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In Karail, on a swampy lake on the edge of the wealthiest neighbourhood in the Bangladeshi capital Dhaka, a village-born boy plays while his parents build. (Munem Wasif for The Globe and Mail)
In Karail, on a swampy lake on the edge of the wealthiest neighbourhood in the Bangladeshi capital Dhaka, a village-born boy plays while his parents build. (Munem Wasif for The Globe and Mail)

Doug Saunders

How slums can save the world Add to ...

According to a 2009 study by the University of Southern California's Marshall School of Business, the U.S. will require 35 million more workers than its working-age population can provide by 2030, Japan 17 million by 2050, the European Union 80 million by 2050.

Canada, even if it continues to take in 250,000 to 300,000 immigrants a year, will be short a million workers by the end of this decade.

The economic downturn has barely affected this trend. In Canada, 14 per cent of businesses at the end of crisis-plagued 2009 were reporting “shortage of un/semi-skilled labour” as their main business constraint.

The second reason is political. Immigrants, and their children and grandchildren, become citizens, voters, politicians and leaders – and they will be united across partisan and ideological lines by the desire to have access to their former villages and families. Those bonds cannot be broken easily.

And this is just as well, because what our economy demands is not just X-ray technicians and geologists, but also huge numbers of hotel-desk clerks and cleaners.

In Canada in 2008, an extraordinary 60.1 per cent of immigrants with university degrees were working in occupations that required an apprenticeship or less – 1.5 times the overqualification rate of Canadian-born workers.

So it is just as well that our immigration system, despite its claims, is still bringing in large numbers of villagers.

Officially, 57 per cent of Canada's 250,000 annual immigrants are “economic class” – mainly highly skilled workers and business immigrants. But of the 133,746 immigrants in this category, only 55,179 are principal applicants – that is, those with the skills or money. The remaining 78,567 are their children, spouses, parents or other dependents.

An additional 62,246 immigrants every year – more than the total of professional and entrepreneurial entrants – are “family class” immigrants: parents, spouses and other relatives of settled immigrants. Anecdotally, a high percentage of these have rural backgrounds. An additional 39,832 immigrants are refugees or other humanitarian cases, themselves often rural.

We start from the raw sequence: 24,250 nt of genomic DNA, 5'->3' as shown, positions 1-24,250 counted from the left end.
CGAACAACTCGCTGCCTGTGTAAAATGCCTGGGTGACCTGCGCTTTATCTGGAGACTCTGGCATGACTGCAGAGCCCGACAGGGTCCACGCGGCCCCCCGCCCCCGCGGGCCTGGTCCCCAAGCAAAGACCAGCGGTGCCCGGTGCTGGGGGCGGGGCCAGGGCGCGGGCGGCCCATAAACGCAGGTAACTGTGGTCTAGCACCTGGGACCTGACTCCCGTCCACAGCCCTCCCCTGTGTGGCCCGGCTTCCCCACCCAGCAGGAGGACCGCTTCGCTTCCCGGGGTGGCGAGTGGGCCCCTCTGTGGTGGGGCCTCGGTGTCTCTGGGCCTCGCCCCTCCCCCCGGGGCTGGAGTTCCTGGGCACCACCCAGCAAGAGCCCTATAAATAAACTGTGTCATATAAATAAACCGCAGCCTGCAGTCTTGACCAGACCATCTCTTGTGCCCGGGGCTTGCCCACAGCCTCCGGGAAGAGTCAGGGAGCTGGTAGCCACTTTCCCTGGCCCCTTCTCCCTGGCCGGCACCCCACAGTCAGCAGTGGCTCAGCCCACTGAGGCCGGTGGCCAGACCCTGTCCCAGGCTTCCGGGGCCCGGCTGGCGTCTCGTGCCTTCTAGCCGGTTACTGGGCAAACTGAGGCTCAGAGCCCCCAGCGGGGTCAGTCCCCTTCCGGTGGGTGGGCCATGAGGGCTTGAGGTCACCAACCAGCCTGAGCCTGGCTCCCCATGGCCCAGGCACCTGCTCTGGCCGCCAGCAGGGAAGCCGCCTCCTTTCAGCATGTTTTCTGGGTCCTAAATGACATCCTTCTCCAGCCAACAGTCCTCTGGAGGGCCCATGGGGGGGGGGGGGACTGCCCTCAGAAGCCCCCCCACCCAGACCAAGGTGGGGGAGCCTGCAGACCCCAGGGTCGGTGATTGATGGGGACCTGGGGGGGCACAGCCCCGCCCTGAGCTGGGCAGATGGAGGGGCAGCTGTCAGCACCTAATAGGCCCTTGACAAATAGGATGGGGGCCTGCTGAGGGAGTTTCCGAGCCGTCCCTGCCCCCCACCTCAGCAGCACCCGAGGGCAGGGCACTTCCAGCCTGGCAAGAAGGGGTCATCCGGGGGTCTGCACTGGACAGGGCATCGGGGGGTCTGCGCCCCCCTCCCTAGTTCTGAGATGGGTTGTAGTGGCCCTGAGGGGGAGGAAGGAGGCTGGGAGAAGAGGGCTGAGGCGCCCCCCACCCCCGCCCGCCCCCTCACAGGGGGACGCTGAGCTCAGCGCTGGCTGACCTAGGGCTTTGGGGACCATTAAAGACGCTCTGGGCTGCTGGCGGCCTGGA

And in the future, not only will Canada be forced to continue admitting large numbers of low-skilled immigrants, we may well have to start competing for them.


Demographics are fast reducing the global supply of labour in all categories.

Eastern and central Europe have sub-replacement birth rates. India's rapid economic growth and fast-shrinking fertility mean that it will cease to be a reliable supplier of workers. China has already initiated programs to import workers from sub-Saharan Africa and the Indian subcontinent, putting it in competition with the Gulf states and the West.

Rather than trying to stem a flood, North American and European countries may well find themselves engaged in active recruitment.

Places such as Thorncliffe Park will become increasingly important. We ought to learn from this particular reinforced-concrete enclave, which has integrated waves of Greeks and Macedonians, then Ismaili East Africans, then Colombians and Chileans, then Indians and Pakistanis and, since Canada went to war, Afghans.

Jehad Aliweiwi is a Palestinian-born Canadian who runs the Thorncliffe neighbourhood office – a suite of integration and entrepreneur-

support services that sadly lacks for equivalents in most newer Canadian arrival cities.

“Historically,” he says, “Thorncliffe has been a spring-board or gateway community, where people settle for a couple years while they get a job, and then they move on. They go to another area where they can buy a house or a larger apartment.

“This is not a place where people feel stuck. It's a place where they feel very comfortable. You don't just pass through it – you go to it.”

The arrival city will remain a feature on our urban landscape. The question is whether it will be a place of anger, isolation, conservative cultural beliefs and desperation, or a place of social mobility and integration – a trap or a toehold.

It all depends on how we treat them. It is important that the passageways remain open.

Doug Saunders is a member of The Globe and Mail's European bureau, and the author of the new book Arrival City.

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